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We Interrupt This Broadcast: Seven’s new sketch show is a gutsy move

It may not always go for quality with its jokes, but they go for quantity (and often the jokes aren’t that bad either).

Bringing back sketch comedy in 2023 is a gutsy move. Sketch comedy thrived for decades on Australian free-to-air television largely because it was both cheap to make and popular.

Today, if you want cheap TV, reality television is basically free once you factor in sponsorships and promotional deals. And if you want to watch short sketches, you’ve got YouTube, TikTok, and half a dozen other social media platforms serving up more material in a day than you could watch in a week.

So Seven’s new prime-time sketch show We Interrupt This Broadcast is defiantly retro. And that’s the point. Seven’s attempts at comedy over the last few years have been based almost entirely around nostalgia. Hey Hey it’s Saturday ‘best of’ specials, Kath & Kim reunions, a Paul Hogan roast; these are the kind of comedy programs you make when you want to remind people of things they used to laugh at, not actually make them laugh.

One comedy hit they can’t repeat is 1989’s Fast Forward. A massively popular collection of TV and commercial parodies, it presented its sketches as if the viewer was channel-surfing, jumping from one TV show parody to another and then back. It’s too slow and dated to repeat now, even if Seven still had the rights; We Interrupt This Broadcast is what you get when you remake it in 2023.

Depressingly accurate

As an hourly summary of the state of Australian free-to-air television, it’s depressingly accurate. Many of the parodies are of reality television – MAFS, Survivor, First Date, Border Force, a version of UK shag-fest Love Island renamed Lip Island – with a few outliers, like clips from a 1950s version of Play School. Is the joke that in the old days people were sexist and happily wallowed in chemicals we now know are toxic? Hey, no spoilers.

We Interrupt This Broadcast may not always go for quality with their jokes, but they make up for it in quantity (and often the jokes aren’t that bad either). The parodies barely run over a minute each time, if that: we get the establishing logo, one gag, then it’s onto the next one. If it doesn’t work, or isn’t that great, here’s the next joke. And the next.

Sometimes they pull the old Fast Forward trick of cutting a longer sketch in two by inserting a different sketch in the middle, but here ‘longer’ means a couple minutes at most. As for the sketches themselves, there’s enough variety to keep the hour run time from dragging too badly, ranging from direct parodies to more concept-based material (such as a stand-up special Mum’s Friend Sue, which is just a middle-aged woman rambling on).

What if a contestant on The Bachelor couldn’t remember the women’s names? What if the questions on You Can’t Ask That were really boring? What if the boss on The Chase couldn’t find her glasses that were on her head? As comedy concepts they’re hardly classics, but they don’t have to be. Set-up, punchline, next joke.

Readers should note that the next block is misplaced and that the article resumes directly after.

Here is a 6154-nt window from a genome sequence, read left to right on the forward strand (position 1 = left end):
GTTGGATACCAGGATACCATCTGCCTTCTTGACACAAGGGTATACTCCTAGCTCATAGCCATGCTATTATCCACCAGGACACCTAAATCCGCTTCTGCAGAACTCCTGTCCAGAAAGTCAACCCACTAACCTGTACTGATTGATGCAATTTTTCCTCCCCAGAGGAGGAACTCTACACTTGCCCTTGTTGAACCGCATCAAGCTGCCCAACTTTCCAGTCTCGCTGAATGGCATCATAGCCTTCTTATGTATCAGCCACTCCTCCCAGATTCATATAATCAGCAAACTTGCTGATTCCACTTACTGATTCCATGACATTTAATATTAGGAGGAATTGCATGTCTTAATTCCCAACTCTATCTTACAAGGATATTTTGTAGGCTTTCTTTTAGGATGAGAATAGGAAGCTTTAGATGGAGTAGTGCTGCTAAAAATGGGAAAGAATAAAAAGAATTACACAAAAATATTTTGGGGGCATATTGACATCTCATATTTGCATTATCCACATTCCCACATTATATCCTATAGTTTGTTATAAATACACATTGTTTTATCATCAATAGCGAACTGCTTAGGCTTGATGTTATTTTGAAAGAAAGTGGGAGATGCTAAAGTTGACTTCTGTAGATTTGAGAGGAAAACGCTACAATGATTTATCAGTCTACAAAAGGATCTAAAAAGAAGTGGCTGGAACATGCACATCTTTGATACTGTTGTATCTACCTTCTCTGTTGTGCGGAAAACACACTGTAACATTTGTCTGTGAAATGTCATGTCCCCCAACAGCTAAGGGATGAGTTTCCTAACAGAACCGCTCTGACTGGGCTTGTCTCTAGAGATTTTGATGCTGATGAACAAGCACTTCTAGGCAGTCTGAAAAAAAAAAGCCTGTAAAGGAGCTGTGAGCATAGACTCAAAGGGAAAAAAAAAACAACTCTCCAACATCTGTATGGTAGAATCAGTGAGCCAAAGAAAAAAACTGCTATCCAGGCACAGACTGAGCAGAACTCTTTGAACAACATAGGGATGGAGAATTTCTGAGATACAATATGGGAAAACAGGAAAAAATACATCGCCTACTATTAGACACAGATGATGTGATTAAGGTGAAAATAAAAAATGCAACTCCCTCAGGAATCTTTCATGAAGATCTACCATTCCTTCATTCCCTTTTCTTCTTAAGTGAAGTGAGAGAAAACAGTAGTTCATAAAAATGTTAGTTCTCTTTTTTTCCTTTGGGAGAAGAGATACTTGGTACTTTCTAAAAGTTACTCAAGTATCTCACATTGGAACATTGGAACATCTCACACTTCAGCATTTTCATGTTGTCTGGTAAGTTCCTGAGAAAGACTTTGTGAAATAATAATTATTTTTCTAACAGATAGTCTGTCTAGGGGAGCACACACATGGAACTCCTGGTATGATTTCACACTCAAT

Surprising

What’s surprising about this rapid-fire emphasis on scripted jokes (there’s 25 writers listed in the credits) is that for a long while now Australian sketch shows have largely been performance-led. They’ve often featured (relatively) lengthy sketches and broad characters designed to allow the cast to show their stuff, with jokes a secondary consideration at best.

Some series, like Amazon’s 2021 effort The Moth Effect, were based around guest stars like Bryan Brown, David Wenham, and Jack Thompson; others, like Foxtel’s Open Slather, relied on faces famous for their earlier sketch work, such as Gina Reily, Marg Downey, Jane Turner, Michael Veitch and Magda Szubanski. The focus was on creating popular characters and catchphrases: if this approach had ever worked, maybe you’d remember those shows.

Here, the fast pace and one-joke nature of most of the sketches means there’s little time for anything else to get a laugh. Despite a strong cast that includes familiar faces such as Greg Larsen, Mad as Hell’s Christie Whelan Browne, Michelle Brasier and Adele Vuko, when sketches are around 90 seconds long there’s not a lot of room for them to go big with their performances – though the cast in some of the food show parodies try pretty hard.

So there are lots of jokes, and they’re often not bad; even when they return to parody the same shows over and over, they usually find different gags to make (unless it’s Lip Island). But plenty of Australian (and overseas) sketch shows have started strong out the gate, then returned the following week to do basically the same jokes all over again. Based on the first episode, We Interrupt This Broadcast seems to be working hard to avoid that trap.

Fingers crossed the increasingly barren landscape of free-to-air television keeps giving them enough material to work with.

We Interrupt This Broadcast airs Tuesdays 7.30pm on Seven, and is available online on 7Plus

Anthony Morris is a freelance film and television writer. He’s been a regular contributor to The Big Issue, Empire Magazine, Junkee, Broadsheet, The Wheeler Centre and Forte Magazine, where he’s currently the film editor. Other publications he’s contributed to include Vice, The Vine, Kill Your Darlings (where he was their online film columnist), The Lifted Brow, Urban Walkabout and Spook Magazine. He’s the co-author of hit romantic comedy novel The Hot Guy, and he’s also written some short stories he’d rather you didn’t mention. You can follow him on Twitter @morrbeat and read some of his reviews on the blog It’s Better in the Dark.